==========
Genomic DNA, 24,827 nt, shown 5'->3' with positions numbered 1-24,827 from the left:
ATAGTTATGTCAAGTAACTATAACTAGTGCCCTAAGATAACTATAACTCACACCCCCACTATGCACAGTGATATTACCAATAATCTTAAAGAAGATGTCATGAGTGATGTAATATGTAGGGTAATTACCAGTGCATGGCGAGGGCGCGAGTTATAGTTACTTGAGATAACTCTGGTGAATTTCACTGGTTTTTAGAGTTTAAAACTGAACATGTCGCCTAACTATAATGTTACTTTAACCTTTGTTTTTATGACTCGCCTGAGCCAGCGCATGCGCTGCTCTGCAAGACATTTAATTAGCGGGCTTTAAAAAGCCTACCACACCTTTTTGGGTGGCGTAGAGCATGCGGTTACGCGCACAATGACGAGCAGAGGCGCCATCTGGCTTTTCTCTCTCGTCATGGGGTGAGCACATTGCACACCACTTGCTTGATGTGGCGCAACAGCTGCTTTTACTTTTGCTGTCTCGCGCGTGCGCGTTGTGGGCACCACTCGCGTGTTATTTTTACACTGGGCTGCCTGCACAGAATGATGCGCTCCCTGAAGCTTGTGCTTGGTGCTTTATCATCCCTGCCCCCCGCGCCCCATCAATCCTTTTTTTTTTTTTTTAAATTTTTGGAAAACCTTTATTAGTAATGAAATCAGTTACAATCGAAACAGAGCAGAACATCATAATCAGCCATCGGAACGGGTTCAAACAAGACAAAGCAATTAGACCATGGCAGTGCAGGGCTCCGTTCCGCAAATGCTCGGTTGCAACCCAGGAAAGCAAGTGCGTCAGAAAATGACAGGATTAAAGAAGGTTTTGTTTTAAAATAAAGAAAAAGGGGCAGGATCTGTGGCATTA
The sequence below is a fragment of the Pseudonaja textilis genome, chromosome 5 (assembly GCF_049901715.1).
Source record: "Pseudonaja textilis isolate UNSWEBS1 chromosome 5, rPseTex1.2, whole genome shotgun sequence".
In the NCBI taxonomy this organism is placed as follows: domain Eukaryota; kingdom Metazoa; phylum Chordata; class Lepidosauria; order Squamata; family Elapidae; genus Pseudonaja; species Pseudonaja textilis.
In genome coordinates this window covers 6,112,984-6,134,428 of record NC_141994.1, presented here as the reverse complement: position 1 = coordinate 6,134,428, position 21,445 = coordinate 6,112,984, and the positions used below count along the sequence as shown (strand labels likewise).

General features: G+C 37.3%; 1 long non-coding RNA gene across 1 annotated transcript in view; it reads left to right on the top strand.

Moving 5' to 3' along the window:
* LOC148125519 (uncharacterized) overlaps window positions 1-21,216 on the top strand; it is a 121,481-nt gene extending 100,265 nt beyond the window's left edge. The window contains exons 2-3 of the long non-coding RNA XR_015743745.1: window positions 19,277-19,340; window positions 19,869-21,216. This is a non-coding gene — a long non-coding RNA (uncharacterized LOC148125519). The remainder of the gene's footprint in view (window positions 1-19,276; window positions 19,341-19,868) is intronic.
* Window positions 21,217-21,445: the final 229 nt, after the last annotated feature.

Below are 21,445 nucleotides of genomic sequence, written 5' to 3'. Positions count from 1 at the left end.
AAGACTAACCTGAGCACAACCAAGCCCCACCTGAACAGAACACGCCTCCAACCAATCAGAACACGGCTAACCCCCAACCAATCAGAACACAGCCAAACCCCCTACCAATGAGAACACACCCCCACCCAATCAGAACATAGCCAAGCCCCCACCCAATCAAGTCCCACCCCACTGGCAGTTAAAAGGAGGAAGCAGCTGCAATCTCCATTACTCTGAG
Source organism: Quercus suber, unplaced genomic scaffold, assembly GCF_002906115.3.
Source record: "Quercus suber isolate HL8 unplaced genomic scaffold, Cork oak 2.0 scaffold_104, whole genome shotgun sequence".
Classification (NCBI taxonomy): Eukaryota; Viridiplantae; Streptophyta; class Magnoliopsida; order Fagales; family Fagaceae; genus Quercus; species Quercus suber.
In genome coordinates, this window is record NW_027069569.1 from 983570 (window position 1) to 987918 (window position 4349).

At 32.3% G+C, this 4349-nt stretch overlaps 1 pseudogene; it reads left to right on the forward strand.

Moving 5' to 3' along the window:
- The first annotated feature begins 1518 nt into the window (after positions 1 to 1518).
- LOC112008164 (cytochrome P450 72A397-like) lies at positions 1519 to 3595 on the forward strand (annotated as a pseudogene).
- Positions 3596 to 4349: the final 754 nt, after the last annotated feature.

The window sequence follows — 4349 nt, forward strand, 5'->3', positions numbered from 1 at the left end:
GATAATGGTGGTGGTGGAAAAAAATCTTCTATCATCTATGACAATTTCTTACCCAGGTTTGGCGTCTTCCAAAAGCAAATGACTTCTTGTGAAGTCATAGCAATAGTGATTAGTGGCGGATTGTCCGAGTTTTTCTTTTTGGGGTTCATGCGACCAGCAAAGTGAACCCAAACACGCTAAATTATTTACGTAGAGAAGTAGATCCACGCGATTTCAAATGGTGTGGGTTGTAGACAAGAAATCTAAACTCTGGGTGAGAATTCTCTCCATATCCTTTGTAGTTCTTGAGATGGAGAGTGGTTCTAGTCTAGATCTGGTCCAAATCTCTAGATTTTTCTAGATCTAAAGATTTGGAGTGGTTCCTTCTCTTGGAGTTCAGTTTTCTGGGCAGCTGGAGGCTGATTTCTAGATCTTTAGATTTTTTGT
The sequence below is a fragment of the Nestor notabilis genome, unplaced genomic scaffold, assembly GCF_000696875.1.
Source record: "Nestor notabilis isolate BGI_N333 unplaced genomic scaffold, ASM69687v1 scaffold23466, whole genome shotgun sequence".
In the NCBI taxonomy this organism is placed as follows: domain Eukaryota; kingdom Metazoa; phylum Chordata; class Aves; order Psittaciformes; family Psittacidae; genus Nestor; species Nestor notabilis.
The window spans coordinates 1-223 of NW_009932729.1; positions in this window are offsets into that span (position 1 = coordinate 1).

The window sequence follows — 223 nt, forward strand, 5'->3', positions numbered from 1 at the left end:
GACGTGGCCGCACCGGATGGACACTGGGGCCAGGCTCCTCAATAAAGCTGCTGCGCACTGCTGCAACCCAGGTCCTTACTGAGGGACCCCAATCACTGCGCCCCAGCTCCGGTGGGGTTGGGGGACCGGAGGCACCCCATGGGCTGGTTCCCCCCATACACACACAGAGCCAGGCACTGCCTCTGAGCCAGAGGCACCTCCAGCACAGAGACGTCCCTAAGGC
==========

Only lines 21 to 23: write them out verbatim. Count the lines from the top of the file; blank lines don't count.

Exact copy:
- Positions 3596 to 4349: the final 754 nt, after the last annotated feature.

The window sequence follows — 4349 nt, forward strand, 5'->3', positions numbered from 1 at the left end:
GATAATGGTGGTGGTGGAAAAAAATCTTCTATCATCTATGACAATTTCTTACCCAGGTTTGGCGTCTTCCAAAAGCAAATGACTTCTTGTGAAGTCATAGCAATAGTGATTAGTGGCGGATTGTCCGAGTTTTTCTTTTTGGGGTTCATGCGACCAGCAAAGTGAACCCAAACACGCTAAATTATTTACGTAGAGAAGTAGATCCACGCGATTTCAAATGGTGTGGGTTGTAGACAAGAAATCTAAACTCTGGGTGAGAATTCTCTCCATATCCTTTGTAGTTCTTGAGATGGAGAGTGGTTCTAGTCTAGATCTGGTCCAAATCTCTAGATTTTTCTAGATCTAAAGATTTGGAGTGGTTCCTTCTCTTGGAGTTCAGTTTTCTGGGCAGCTGGAGGCTGATTTCTAGATCTTTAGATTTTTTGT